During the time of the study, the number of cases was measured by a twice-weekly audit of the scheduled drug books in each ward and outpatient area. Medications known to be used for PSA in each area (dexmedetomidine, propofol, ketamine, midazolam, etomidate, fentanyl or chloral hydrate) were audited and patient hospital numbers correlated with records of procedural sedations kept by the unit manager in each area/ward. The hospital identification numbers were not recorded to preserve anonymity.

Attending clinicians completed a data capture sheet specific to the study after each sedation event and this was used to generate the secondary outcomes of the study. Clinician participation in the study was voluntary and no clinician or patient identifiers were collected.

Information collected included the child s age group, comorbidities, hospital location, and level of expertise of staff performing the sedation, as well as occurrence of adverse events. The choice of drug and route of administration, as well as the type of monitoring, were also captured. Recorded adverse events included those related to the airway, the quality of the sedation and other known drug-specific adverse events of the sedatives (such as nausea and vomiting) administered.

Privacy and confidentiality of collected data were ensured at all times. On-paper data were electronically captured on RedCap, a password-protected and encrypted platform specifically used for management of electronic data and research. Descriptive statistical analysis was done using the SPSS version 25 (IBM Corp., USA) statistical package.

This prospective observational cohort was approved by the Human Research Ethics Committee of the Faculty of Health Sciences at the University of Cape Town (ref. no. 404/2018). Institutional permission was also obtained to conduct research at the facility (ref. no. RXH-RCC-174).



During the 3-month enrolment period (18 February to 19 May 2019), out-of-theatre sedations were provided for 639 procedures at RCWMCH. PSA was administered in a variety of different locations across the facility during this study period. Overall, 36.3% of total sedations (n=232) took place in the wards, and 30.7% (n=196) in the radiology suite on either outpatients or inpatients. The acute service (admission and acute care area) performed 180 sedations (28.2%) and the outpatient department performed 31 (4.9%) sedations.

Two hundred and eighty-eight (45.1%) of the sedations performed were captured on data sheets by the attending staff. Data collection was complete and could be analysed for all 288 patients. Secondary outcomes for this study are reported for these 288 patients. Overall, 61.1% of captured sedations (n=176) took place in the radiology suite on either outpatients or inpatients. The acute service reported on 26 (9.0%) of the sedations, while the outpatient/ clinic department reported 21 (7.3%) and the combined number of sedations reported in the wards totalled 65 (22.6%). Table 1 outlines the patient demographics and comorbidities of these cases.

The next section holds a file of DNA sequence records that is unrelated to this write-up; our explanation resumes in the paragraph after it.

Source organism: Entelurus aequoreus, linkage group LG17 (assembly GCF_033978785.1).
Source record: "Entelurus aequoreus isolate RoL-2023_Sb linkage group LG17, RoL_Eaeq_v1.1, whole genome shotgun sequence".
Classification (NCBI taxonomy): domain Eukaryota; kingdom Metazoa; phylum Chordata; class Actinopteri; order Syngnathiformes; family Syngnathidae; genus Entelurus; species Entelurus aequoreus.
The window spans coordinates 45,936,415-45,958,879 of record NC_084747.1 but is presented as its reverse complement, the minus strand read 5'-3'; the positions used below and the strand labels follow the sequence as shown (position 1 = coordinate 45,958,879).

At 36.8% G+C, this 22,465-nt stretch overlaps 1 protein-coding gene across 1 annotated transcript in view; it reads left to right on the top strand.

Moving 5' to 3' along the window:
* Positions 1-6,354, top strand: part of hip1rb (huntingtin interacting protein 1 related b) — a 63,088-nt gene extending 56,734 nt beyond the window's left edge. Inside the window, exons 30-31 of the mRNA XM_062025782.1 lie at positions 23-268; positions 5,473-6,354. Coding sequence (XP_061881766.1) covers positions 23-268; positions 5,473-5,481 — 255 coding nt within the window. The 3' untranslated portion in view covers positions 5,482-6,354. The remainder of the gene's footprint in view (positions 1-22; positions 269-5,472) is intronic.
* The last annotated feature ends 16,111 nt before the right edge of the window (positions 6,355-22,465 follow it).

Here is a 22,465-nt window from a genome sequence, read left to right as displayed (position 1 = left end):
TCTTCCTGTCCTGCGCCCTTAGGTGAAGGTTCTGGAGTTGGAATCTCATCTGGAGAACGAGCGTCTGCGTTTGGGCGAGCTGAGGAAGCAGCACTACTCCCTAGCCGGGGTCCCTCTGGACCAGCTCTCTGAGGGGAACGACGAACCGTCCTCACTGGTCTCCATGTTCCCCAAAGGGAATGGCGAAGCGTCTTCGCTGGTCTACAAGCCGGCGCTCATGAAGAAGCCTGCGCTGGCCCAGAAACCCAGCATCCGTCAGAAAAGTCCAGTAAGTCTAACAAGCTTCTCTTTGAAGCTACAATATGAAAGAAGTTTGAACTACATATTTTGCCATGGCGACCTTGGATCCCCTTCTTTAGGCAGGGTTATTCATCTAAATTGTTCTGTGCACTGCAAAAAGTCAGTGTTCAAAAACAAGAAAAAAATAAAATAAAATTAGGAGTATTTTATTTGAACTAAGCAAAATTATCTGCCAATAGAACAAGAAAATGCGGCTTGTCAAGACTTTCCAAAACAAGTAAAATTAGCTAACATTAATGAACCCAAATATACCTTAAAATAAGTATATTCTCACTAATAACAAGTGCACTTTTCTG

Sedation events captured by clinicians showed that these were most frequently performed by a practitioner who, at the time, only managed the sedation, termed 'sedation provider' (Table 2).



Table 3 summarises the route of administration and the most commonly used drugs during PSA. Intravenous administration of sedatives was the most utilised route, followed by oral sedatives.



Fig. 1 summarises the monitors applied. The majority of sedations (95.1%) were performed with, at minimum, pulse oximetry, while 4.5% of cases were performed with no monitoring.



Sixty adverse events were reported. The two most frequently reported adverse events were desaturation, which occurred in 4.2% of recorded sedations, and airway obstruction requiring manipulation of the airway (4.9% (Table 4). Other adverse events include nausea and vomiting, or the necessity to either abort the sedation or convert to general anaesthesia.




With only six full-time consultant anaesthetists and six registrars, the complex provides anaesthesia to over 8 500 children per annum.[9] An additional out-of-theatre service inevitably places an extra burden on an already overstretched system.

A growing number of procedures are performed outside the operating room and therefore the demand for anaesthesia outside the traditional operating theatre has increased significantly[10] Although serious adverse events are rare, SASA emphasises the responsibility of all healthcare professionals involved in sedation to be accountable for safe practice. The patient is entitled to the same degree of vigilance and attention to the principles of safe practice, whether the procedure is undertaken in the office, surgery, a remote facility or operating theatre.[2]

Rates of adverse events